Smallpox Overview

Organism that causes the disease:
  • The organism that causes the disease is the Variola virus. There are two types of the virus; Variola major and Variola minor. Variola major is much more deadly than Variola minor.

Variola virus causes smallpox.

Primary Host:

  • The only host for smallpox is the human. It is transmitted human to human.

Mode of transmission:
  • Smallpox is easily transmittable from person to person. It can be spread through saliva droplets or through bed sheets and clothing, because the virus can survive in these environments for long periods of time. The smallpox virus can stay alive in favorable conditions for up to 24 hours. However, in unfavorable conditions it can survive for only up to 6 hours. Favorable conditions are without sunlight. It is a highly contagious disease that is the most contagious for the first week of symptoms, or until the scabs from the rash fall off.

Organ system affected:
  • The Integumentary Sysytem is the only system affected by smallpox.

Major Symptoms: smalpox.jpg
  • Skin rash
  • Backache
  • Delirium
  • Diarrhea
  • Excessive bleeding
  • Fatigue
  • High fever
  • Malaise
  • Severe headache
  • Vomiting

The main symptom of smallpox is a rash
covering the skin.

Incubation period:
  • The incubation period for smallpox is 12 days. After the 12 day incubation period a rash or the symptoms of smallpox begins to appear. However, over the next 2-3 weeks the rash will consistently worsen and go through different stages.The stages are:
    1. Mascules are tiny, flat red spots that usually first appear in the throat and mouth. They can easily go unnoticed until a rash on the skin appears. Rashes on the skin are most concentrated on the face, feet and hands.
    2. Papules are red spots that turn bumpy. They usually grow to about 0.1 in. in diameter.
    3. Vasicles are lesions that are filled with fluid. Usually, they are about 0.2 in. in diameter.
    4. Pustules are lesions that have become firm, dome-shaped, whitish, and pus-filled. They begin to grow larger with depressed centers. The rash enters this stage usually about 4-7 days after the rash first appears. The bumps remain in this stage from days 5-8.
    5. Crusts are pustules that turn into scabs. These scabs appear about two weeks after the rash appears. The scabs usually fall off 3-4 weeks after the origin of the rash.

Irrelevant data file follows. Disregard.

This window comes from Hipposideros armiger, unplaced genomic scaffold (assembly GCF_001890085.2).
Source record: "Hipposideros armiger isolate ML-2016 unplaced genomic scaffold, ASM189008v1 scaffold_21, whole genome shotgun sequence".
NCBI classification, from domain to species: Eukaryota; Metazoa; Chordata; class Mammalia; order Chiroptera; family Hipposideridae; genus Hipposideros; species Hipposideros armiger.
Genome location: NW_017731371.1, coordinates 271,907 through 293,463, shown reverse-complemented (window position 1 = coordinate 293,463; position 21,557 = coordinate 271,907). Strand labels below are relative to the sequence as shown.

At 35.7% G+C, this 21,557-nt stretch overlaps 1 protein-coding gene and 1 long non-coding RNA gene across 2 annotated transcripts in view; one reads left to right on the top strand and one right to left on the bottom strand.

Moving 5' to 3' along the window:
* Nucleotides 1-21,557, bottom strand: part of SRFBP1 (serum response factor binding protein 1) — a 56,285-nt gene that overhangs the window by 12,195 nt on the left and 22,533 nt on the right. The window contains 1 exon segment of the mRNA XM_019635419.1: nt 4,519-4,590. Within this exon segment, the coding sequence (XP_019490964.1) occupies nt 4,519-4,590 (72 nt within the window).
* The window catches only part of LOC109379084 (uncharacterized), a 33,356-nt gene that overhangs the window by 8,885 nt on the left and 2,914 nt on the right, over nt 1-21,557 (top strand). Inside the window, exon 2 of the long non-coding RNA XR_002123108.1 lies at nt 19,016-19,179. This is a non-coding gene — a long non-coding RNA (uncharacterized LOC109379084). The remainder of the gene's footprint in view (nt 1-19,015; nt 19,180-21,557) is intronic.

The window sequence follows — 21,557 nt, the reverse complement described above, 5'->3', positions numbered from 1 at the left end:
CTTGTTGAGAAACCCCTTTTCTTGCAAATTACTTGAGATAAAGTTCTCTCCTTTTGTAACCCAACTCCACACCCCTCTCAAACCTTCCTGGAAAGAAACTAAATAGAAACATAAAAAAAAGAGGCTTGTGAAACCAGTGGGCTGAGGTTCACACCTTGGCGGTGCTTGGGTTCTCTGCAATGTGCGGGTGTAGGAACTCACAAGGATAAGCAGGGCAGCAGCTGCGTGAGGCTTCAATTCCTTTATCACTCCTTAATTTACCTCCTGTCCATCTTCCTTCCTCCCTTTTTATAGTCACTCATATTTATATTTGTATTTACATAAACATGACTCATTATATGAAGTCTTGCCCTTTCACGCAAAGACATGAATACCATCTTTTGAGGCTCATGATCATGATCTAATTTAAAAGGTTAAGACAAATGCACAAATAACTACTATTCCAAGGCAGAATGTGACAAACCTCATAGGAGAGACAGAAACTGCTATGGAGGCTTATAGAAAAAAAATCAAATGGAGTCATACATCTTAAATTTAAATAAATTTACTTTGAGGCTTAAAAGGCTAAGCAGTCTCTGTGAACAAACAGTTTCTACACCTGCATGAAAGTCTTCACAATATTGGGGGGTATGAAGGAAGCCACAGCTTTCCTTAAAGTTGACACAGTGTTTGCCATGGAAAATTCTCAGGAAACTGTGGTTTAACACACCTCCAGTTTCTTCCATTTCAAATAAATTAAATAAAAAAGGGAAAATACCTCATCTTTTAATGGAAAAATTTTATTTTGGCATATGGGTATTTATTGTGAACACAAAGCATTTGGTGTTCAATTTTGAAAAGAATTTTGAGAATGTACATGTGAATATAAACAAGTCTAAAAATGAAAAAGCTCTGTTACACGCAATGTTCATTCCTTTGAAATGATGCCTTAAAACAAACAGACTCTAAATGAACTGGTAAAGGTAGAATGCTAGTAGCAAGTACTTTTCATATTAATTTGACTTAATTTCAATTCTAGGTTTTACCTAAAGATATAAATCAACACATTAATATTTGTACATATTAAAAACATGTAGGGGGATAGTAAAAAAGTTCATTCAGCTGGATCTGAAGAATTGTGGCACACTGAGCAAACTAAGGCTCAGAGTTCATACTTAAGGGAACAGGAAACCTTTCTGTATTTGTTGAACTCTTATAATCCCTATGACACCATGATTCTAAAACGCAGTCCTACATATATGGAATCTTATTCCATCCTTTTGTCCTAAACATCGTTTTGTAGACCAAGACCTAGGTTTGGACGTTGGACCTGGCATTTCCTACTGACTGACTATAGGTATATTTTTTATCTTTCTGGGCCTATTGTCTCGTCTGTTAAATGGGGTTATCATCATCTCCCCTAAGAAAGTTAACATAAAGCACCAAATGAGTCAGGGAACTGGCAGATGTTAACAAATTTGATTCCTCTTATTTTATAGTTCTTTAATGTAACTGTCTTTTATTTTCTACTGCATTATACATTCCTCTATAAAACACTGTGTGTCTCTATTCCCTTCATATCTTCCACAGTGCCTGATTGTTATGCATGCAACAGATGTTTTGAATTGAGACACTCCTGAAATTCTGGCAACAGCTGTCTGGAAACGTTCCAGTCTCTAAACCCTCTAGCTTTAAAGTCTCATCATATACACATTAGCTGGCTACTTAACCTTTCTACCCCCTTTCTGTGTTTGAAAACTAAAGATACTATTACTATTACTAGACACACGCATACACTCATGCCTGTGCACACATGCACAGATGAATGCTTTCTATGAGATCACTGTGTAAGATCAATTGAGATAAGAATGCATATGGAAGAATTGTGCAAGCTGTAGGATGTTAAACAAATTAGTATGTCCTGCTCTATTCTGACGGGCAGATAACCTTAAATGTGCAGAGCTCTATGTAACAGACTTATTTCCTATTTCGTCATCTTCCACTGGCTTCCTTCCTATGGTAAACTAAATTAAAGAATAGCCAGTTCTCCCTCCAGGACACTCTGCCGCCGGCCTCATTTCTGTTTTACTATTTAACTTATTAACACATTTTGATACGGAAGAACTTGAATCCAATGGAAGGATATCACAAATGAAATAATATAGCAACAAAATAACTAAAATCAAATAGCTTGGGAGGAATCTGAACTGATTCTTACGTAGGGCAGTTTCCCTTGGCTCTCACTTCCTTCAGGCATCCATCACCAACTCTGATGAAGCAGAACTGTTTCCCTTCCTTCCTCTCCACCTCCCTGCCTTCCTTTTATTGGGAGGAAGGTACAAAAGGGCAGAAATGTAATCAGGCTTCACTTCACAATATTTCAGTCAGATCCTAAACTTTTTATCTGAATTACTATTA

• The following video discusses the incubation period of smallpox the symptoms. It then goes on to explain how smallpox ends:

Mortality rate:
  • In Colonial times smallpox was a major illness where the death rate was 30-35% for people infected with the Variola major virus. The other form of smallpox which is much less deadly is the Variola minor virus which only has a 1% death rate.

Treatment... Colonial vs Modern:

  • MODERN: Smallpox was officially eradicated in 1979. However, until 1979 if you were exposed to smallpox or believed to have it, it was recommended that one get the smallpox vaccine 1-4 days after being exposed because it can lessen the severity of the disease or prevent the disease all together. Along with immediately getting the vaccine, smallpox victims were recommended to be isolated and closely monitored. After the disease was diagnosed there were few treatment options because no drug kills the virus that causes the disease. However, some antibiotics may have shortened the duration of the disease.
  • COLONIAL: During the smallpox epidemic in Colonial times the only form of treatment was variolation. The townspeople set up facilities where people with the disease could go for inoculation through variolation. Variolation consisted of making a small cut in the arm of a healthy person and then applying scabs from a person with smallpox to the cut. John Adams, who spent time in the variolation facility at Castle William in Boston Harbor, writes of his experience to Abigail Adams saying, "They [the doctors] took their Launcetts and with their Points divided the skin for about a Quarter of an Inch and just suffering the Blood to appear, buried a Thread about (half) a Quarter of an Inch long in the Channell. A little Lint was then laid over the scratch and a Piece of a Ragg pressed on, and then a Bandage bound over all." Variolation was safer than getting the disease the natural way. However, variolation disappeared in 1796 when English physician Edward Jenner discovered that the germs from cowpox worked as immunity for smallpox. Based off this discovery vaccinations were created. People also drank large amounts of water that had been in contact with tar for two days.
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John Adams was in a Variolation facility at Castle William in Boston where he was innoculated against smallpox.


Read more at Suite101: Smallpox and Variolation in Colonial Boston: Epidemic in 1764 Brought John Adams to Boston for Inoculation

Possible Complicactions:
  • Arthritis and Bone infections
  • Brain Swelling
  • Eye Infections or Blindness
  • Pneumonia
  • Scarring (especially on the arms and legs)
  • Severe Bleeding
  • Skin infections
  • Death

Demographic affected:
  • In the Colonial times the Native Americans were the main group to get smallpox because they were less resistant to the disease. The pilgrims and travelers from the Old World had a resistance to smallpox because they had developed an immunity to it through generations of exposure.


Native Americans were the main group affected.